Noun subject of the gerund
The data on the noun subject of the gerund are too scarce to present any accurate regional breakdowns. But some trends can be perceived that may
Figure 8.3. Noun subject of the gerund. Regional distribution of the genitive. CEEC 1998; percentages.
later be checked against a larger database. The combined figures for London/ the Court and East Anglia/the North suggest that the change was promoted by the capital area. The drop in the Northern regions in 1660-81 shown by Figure 8.3 may well be a corpus artefact with the variable total of only 24 instances in that cell. But it is noteworthy that by 1580, when our record begins, the change had already advanced to mid-range. It is therefore impossible to tell whether what looks like a systematic lead of the capital region represents a long-standing metropolitan advantage or is merely a reflection of the snowball effect.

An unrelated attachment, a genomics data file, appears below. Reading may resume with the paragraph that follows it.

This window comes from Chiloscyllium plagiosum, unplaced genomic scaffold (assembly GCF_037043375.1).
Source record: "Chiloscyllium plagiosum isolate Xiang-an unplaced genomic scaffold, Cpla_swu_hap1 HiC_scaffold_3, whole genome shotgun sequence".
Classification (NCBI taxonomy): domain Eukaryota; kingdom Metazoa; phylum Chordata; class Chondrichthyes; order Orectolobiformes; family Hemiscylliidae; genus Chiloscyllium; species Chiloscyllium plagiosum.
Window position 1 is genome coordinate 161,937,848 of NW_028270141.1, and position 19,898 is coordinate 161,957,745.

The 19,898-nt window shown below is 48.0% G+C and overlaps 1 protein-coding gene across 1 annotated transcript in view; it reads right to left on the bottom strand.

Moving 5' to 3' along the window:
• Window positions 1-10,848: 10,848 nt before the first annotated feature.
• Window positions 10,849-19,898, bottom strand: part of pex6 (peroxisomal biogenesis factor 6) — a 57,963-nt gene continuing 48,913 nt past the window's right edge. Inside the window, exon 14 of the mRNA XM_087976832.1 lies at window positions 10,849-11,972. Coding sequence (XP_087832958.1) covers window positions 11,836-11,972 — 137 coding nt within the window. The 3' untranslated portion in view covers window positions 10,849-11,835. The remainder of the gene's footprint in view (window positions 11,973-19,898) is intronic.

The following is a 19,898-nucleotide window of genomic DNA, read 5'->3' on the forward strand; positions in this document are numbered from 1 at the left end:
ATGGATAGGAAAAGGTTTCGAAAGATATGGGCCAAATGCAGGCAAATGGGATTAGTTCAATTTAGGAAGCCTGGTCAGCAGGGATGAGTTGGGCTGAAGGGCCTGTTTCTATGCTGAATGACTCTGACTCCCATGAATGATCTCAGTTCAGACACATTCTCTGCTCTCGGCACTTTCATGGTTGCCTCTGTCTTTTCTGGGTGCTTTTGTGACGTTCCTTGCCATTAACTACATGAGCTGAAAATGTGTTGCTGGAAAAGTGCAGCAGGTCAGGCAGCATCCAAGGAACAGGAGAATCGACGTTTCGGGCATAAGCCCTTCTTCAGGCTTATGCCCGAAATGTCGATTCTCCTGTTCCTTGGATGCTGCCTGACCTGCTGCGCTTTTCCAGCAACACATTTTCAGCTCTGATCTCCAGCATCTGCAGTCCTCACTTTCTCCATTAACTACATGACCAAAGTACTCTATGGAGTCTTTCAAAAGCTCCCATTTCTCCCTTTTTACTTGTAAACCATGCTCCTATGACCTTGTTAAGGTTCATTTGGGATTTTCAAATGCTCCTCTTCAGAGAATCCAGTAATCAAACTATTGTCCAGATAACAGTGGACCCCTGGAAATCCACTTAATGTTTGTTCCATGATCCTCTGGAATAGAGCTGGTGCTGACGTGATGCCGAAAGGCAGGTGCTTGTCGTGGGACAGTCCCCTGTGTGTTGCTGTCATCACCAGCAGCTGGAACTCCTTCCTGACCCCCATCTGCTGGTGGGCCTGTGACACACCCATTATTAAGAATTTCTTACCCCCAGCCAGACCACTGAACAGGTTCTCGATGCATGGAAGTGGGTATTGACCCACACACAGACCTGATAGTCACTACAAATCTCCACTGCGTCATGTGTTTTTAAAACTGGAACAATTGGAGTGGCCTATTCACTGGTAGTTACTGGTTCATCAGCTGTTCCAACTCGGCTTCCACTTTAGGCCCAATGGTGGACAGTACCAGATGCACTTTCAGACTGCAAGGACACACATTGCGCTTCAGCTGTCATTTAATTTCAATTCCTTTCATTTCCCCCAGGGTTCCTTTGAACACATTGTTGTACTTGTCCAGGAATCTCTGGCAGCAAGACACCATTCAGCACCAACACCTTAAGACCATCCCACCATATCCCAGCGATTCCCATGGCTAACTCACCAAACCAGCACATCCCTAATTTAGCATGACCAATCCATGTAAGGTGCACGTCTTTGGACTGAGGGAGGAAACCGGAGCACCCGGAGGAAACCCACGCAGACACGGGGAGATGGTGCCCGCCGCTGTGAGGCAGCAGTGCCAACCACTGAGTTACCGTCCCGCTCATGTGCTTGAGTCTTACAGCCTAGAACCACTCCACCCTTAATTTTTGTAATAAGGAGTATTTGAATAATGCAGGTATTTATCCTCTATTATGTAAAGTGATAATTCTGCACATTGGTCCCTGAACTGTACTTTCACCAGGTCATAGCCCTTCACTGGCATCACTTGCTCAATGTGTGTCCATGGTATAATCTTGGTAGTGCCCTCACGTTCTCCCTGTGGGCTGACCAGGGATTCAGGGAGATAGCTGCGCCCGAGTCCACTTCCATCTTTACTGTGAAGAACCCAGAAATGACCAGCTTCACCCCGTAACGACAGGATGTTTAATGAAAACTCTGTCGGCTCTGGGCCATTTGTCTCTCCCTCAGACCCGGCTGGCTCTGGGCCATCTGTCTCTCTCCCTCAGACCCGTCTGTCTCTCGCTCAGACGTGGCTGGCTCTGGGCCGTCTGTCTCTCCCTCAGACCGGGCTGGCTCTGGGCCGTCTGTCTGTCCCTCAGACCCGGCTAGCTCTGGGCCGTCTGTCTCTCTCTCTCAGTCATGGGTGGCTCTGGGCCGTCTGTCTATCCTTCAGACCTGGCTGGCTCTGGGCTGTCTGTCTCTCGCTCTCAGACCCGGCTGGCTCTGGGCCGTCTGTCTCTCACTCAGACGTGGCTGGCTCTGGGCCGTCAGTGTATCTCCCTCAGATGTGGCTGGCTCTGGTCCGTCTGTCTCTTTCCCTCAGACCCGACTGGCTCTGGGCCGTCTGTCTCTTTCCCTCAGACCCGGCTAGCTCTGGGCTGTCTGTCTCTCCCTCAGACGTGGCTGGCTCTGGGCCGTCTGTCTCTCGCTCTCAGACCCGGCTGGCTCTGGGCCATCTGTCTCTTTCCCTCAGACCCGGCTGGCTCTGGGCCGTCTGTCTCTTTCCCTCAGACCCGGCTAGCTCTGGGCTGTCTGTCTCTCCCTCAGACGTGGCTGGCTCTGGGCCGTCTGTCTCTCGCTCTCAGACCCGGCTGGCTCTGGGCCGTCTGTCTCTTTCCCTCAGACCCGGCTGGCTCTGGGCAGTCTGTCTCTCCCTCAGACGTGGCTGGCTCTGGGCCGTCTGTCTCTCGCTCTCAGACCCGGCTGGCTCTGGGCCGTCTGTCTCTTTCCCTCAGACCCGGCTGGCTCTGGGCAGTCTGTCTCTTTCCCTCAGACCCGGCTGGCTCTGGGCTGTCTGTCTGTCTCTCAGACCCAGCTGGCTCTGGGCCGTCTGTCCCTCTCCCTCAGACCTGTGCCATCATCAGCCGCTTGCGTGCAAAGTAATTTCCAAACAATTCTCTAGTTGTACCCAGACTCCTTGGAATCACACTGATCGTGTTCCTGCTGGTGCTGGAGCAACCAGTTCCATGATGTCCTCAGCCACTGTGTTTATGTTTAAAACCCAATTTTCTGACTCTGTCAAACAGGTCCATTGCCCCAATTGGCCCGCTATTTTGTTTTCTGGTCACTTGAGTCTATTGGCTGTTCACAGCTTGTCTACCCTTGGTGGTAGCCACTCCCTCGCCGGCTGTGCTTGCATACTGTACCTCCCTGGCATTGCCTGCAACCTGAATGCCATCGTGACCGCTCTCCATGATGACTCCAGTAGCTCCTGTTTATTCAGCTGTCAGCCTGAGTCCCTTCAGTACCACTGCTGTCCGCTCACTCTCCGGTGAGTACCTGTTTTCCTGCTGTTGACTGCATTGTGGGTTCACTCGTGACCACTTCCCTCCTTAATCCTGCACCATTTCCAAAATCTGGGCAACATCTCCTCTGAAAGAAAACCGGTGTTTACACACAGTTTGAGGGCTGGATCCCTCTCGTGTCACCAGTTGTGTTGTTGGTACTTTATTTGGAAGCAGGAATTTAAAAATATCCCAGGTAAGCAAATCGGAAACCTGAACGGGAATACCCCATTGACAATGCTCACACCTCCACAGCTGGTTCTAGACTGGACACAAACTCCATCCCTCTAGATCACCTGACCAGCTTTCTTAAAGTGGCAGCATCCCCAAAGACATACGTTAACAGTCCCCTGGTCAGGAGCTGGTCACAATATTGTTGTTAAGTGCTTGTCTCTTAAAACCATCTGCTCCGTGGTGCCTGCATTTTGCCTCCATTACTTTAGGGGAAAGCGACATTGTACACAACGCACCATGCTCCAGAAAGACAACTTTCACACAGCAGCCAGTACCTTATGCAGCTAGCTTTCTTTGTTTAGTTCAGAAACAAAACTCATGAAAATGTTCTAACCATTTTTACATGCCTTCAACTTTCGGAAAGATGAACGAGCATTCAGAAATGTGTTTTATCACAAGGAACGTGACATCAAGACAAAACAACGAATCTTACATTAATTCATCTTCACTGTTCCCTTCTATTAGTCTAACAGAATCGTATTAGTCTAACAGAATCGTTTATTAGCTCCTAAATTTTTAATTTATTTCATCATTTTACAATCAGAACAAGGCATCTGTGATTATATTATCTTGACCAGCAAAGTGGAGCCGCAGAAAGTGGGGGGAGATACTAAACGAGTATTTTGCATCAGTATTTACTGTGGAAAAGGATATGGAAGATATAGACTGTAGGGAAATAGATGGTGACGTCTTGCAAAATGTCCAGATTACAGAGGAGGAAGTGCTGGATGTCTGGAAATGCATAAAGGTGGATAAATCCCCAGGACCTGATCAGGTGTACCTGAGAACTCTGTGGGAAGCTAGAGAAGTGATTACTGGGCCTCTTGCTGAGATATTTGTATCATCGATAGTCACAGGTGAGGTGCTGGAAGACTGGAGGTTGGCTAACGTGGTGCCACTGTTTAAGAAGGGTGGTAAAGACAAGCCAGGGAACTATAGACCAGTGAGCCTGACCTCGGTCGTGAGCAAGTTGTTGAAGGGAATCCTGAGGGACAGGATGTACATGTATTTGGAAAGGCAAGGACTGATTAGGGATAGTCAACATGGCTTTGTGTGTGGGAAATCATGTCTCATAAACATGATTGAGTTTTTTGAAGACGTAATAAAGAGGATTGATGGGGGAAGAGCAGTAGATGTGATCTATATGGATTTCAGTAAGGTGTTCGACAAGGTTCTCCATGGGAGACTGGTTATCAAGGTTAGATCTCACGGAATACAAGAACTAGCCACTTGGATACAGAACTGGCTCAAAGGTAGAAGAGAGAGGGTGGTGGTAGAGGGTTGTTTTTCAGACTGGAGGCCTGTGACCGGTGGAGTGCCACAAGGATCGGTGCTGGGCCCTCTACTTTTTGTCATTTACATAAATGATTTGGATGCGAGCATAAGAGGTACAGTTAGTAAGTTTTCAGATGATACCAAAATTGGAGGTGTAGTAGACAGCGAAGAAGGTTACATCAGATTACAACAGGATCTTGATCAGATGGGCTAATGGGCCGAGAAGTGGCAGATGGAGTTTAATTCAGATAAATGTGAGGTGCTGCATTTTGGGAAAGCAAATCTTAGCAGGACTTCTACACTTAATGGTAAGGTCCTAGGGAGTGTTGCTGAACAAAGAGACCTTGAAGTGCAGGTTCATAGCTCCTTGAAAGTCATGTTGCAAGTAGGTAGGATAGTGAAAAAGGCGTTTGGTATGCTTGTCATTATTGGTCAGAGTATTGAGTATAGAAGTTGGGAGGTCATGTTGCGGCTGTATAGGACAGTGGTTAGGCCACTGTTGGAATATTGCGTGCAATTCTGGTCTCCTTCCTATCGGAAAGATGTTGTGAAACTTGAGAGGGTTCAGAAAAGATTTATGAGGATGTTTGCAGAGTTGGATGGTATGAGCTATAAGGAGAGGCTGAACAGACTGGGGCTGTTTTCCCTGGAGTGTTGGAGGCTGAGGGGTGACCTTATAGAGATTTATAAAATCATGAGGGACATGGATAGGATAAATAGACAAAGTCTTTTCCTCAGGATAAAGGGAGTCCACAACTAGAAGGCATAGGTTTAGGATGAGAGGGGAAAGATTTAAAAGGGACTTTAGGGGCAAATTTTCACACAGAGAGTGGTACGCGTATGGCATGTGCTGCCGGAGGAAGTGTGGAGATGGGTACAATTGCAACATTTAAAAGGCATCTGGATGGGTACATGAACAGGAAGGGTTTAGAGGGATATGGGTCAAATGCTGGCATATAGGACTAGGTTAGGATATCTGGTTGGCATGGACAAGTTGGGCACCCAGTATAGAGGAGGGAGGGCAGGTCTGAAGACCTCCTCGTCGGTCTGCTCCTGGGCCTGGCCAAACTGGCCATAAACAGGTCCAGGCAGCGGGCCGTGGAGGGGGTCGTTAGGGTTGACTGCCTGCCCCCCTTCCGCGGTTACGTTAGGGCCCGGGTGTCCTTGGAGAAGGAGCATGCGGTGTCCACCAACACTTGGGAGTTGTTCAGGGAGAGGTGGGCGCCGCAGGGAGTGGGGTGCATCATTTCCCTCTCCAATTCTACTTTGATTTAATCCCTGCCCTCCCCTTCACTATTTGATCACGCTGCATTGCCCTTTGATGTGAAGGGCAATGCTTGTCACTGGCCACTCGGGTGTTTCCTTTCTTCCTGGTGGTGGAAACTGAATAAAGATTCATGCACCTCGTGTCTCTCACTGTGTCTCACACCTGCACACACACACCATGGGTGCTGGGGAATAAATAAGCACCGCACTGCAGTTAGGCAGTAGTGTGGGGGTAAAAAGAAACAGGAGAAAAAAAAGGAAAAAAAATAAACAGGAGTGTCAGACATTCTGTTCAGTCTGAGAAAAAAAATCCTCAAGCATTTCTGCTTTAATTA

Periphrastic do in affirmative statements
As shown in Chapter 4, the use of affirmative periphrastic do began to decline in the seventeenth century. The turning point in the process can be traced to the first two decades of the century. A polar contrast emerges between the four regions, with East Anglia and the North on the one side, and London and the Court on the other (Figure 8.4).
The frequency of do drops radically in London and at Court in the first two decades of the seventeenth century - according to Nurmi (1999a), due to the influence of the arrival of the Scottish Court of James I in London - while it continues to rise in East Anglia and in the North. The change follows the model set by the capital. The overall declining trend can be perceived in all four regions during the next 20 years shown in Figure 8.4. The frequency of the form continues to be low in affirmative statements (below 20 instances per 10,000 words) throughout the century, and do never becomes grammaticalized the way it does in negative and interrogative clauses (Nurmi 1999a: 166).
Figure 8.4. Periphrastic do in affirmative statements. Regional distribution of do per 10,000 words. CEEC 1998 (based on Nurmi 1999a: 177).